The story of God is the story that our worship does. How? Every time we lift our corporate prayers we acknowledge God as the Creator of every good and perfect gift. Every time we invoke the name of the Holy Trinity we recognize that God was before creation came to be. When we bring our gifts and offerings to God we realize that as the Creator, everything is already God’s. That is how our worship remembers creation. Every time the Word of God is read and the Gospel of peace is proclaimed we hear Jesus. Every time the bread and wine are shared at the Table God’s love is experienced anew in the community of his Body. That is how our worship remembers and experiences incarnation. Every time we prepare for the meal and hear the words “until he comes again” we anticipate the feast to come. When we share the peace we experience the reconciliation that comes from being new creatures. Every time we celebrate at the baptismal font we are connected with the death and resurrection of Jesus that brings us new life. That is how our worship experiences and anticipates re-creation. When you step through the doors on Sunday remember that we are doing God’s story!
On Sunday at Theophilus, I improvised some words as we prepared to celebrate God’s meal together. Someone asked me to re-share what I said, so I wrote it down in an email. I’m reposting it here, just in case anyone else would like to reflect on it more:
Now is the time in the service when we celebrate God’s meal together. I want to share 4 stories from the Bible that included meals:
- In the story of God’s people in the Old Testament, there was an event called Passover. It was the time when God freed his people from bondage and slavery in Egypt and gave them a new home. It included a meal. And in the meal God’s people were supposed to eat unleavened bread, which is bread that didn’t sit and rise. After God’s people were rescued from slavery, they were to re-commemorate the event every year by eating this meal. And when they ate the unleavened bread it was a reminder that God’s mercy and redemption were going to come quickly, and there wasn’t time to wait for the bread to rise.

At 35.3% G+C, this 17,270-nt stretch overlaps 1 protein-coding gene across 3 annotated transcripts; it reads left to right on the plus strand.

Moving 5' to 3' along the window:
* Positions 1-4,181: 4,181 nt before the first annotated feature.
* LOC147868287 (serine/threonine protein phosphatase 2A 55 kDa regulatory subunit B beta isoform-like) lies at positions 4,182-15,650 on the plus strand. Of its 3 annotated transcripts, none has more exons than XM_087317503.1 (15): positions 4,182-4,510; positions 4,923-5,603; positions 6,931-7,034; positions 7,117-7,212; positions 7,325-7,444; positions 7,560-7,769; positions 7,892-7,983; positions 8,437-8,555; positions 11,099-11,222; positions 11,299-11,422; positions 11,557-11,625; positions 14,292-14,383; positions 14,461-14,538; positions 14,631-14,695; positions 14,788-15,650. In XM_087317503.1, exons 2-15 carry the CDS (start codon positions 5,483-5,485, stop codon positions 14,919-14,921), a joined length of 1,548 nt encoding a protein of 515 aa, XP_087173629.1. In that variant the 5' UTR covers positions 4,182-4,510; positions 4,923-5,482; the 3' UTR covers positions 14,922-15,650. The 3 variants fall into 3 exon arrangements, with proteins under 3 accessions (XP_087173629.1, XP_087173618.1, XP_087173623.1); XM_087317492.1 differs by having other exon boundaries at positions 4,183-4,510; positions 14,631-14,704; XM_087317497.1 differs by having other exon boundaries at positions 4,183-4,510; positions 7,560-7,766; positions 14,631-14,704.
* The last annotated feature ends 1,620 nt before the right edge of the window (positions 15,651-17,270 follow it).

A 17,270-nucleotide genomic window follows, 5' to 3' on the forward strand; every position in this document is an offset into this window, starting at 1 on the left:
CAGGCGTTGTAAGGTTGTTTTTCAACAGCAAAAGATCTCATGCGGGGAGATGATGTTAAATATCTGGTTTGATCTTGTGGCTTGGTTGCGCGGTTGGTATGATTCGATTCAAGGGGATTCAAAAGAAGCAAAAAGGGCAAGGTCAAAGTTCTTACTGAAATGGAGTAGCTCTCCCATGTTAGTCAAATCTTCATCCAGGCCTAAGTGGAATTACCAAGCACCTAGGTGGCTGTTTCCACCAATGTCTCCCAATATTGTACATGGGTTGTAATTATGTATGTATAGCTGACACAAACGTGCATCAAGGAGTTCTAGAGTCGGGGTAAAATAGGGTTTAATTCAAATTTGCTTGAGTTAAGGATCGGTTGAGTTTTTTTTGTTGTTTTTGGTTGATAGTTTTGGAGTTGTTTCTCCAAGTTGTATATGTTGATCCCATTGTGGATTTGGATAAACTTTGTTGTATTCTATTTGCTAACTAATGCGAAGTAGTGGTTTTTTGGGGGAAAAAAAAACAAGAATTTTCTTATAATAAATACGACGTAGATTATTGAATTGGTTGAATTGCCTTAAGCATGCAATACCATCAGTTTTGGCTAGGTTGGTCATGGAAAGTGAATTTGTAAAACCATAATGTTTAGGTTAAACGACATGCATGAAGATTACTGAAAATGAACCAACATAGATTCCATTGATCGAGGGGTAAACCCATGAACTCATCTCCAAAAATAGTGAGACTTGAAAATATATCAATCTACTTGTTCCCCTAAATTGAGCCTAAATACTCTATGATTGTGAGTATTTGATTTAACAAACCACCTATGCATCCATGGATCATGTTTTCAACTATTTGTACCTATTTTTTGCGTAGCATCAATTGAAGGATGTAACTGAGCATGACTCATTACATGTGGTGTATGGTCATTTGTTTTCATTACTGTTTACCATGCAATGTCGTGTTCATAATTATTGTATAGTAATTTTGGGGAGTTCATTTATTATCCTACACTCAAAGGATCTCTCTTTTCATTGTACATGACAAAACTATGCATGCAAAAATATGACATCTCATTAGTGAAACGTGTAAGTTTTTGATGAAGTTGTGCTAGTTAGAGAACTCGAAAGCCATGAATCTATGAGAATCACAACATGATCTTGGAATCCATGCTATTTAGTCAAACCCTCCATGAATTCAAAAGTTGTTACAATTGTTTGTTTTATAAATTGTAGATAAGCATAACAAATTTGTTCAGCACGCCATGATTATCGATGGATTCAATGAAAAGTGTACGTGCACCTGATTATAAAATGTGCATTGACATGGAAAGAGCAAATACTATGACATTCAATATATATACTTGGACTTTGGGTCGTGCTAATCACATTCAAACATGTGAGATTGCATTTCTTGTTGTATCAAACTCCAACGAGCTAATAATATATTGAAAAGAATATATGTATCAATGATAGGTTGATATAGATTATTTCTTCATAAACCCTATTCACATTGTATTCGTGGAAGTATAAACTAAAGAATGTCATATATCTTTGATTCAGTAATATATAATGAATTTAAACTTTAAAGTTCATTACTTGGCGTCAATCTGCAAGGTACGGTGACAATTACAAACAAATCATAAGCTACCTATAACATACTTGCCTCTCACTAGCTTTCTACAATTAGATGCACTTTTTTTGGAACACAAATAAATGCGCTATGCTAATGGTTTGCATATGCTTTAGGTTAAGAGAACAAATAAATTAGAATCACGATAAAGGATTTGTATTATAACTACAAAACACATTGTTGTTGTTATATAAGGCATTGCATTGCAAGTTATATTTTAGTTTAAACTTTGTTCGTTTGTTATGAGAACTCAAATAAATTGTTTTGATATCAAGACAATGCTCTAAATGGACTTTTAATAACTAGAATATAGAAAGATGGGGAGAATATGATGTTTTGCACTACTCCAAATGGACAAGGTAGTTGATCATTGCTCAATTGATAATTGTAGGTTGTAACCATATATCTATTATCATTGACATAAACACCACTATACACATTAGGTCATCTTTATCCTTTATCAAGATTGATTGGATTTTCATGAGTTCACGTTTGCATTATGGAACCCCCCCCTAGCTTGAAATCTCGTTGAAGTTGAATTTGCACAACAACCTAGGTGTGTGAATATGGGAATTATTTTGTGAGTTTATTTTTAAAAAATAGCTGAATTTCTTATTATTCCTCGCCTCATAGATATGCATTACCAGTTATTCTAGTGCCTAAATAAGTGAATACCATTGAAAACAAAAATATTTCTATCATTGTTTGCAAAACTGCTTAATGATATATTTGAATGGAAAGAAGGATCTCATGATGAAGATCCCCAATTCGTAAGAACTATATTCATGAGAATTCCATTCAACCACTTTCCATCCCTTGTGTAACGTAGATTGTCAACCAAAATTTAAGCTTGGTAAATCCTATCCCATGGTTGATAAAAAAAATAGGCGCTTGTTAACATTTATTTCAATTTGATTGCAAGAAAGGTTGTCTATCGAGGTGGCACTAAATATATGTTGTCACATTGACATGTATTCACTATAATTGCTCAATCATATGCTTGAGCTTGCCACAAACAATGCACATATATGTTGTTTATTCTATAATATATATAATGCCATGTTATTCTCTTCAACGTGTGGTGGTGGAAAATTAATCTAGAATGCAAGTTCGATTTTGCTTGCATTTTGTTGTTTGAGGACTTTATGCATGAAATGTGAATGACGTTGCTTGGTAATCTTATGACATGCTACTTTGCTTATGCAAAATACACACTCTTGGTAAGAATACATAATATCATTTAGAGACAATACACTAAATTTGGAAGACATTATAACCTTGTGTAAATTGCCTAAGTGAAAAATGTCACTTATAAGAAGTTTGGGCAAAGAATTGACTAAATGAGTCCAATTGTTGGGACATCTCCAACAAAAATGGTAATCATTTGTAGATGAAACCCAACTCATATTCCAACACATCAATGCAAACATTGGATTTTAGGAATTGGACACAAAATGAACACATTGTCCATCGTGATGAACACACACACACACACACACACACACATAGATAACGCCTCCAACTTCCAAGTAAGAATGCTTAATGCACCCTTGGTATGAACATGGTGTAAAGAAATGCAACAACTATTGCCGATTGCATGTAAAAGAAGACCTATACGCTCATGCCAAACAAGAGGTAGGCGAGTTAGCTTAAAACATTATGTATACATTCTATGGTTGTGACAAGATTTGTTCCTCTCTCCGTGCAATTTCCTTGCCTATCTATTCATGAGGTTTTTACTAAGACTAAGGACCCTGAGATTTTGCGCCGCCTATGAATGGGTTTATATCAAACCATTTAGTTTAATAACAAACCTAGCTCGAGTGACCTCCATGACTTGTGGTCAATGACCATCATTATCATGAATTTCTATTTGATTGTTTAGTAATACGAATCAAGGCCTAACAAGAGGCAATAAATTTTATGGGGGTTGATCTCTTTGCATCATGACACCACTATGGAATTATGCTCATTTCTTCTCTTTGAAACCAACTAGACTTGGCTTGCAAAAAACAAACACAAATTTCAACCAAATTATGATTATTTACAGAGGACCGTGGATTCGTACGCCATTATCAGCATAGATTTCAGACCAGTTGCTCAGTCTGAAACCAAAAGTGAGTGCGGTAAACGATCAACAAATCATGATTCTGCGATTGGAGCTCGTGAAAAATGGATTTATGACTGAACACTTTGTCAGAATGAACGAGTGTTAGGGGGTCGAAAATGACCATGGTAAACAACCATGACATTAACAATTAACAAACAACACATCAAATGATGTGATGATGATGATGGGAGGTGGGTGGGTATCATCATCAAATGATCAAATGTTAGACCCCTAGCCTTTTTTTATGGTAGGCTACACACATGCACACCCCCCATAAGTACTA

- Jesus, the night before he was handed over to his death, ate a meal with his closest followers, his disciples. And that night he got on the floor and washed his disciples feet. And he told them that he was giving them a new commandment – that they were to love one another. Jesus was teaching his disciples that power and leadership doesn’t come from beating people down with violence or intimidation, but it comes from humility and service. Jesus’ followers were going to be known by their love, not their hatred or violence toward others.
- After Jesus’ death and resurrection, a couple of his followers were on the road walking. They were discouraged and confused about what had happen to their teacher. A stranger came alongside them, and began explaining to them what had happen to Jesus and why it was necessary. Jesus’ followers stopped and invited the stranger to eat a meal together. When they sat down, the stranger took bread, broke it, and gave thanks for it. And suddenly the disciples recognized something they had heard before. And then it clicked – and they realized it was Jesus with them, risen from the dead! And instantly he was gone.
- The final meal that Jesus eats with his friends is yet to happen. It will be the meal that we celebrate with Jesus for eternity in the new heaven and the new earth. This meal is the feast that every tribe, tongue, and nation are invited to. And Jesus will be there with us, face to face.
This meal that we celebrate today is a reminder and a foretaste of all these stories that include meals. Everyone is welcome – come to the feast at God’s table!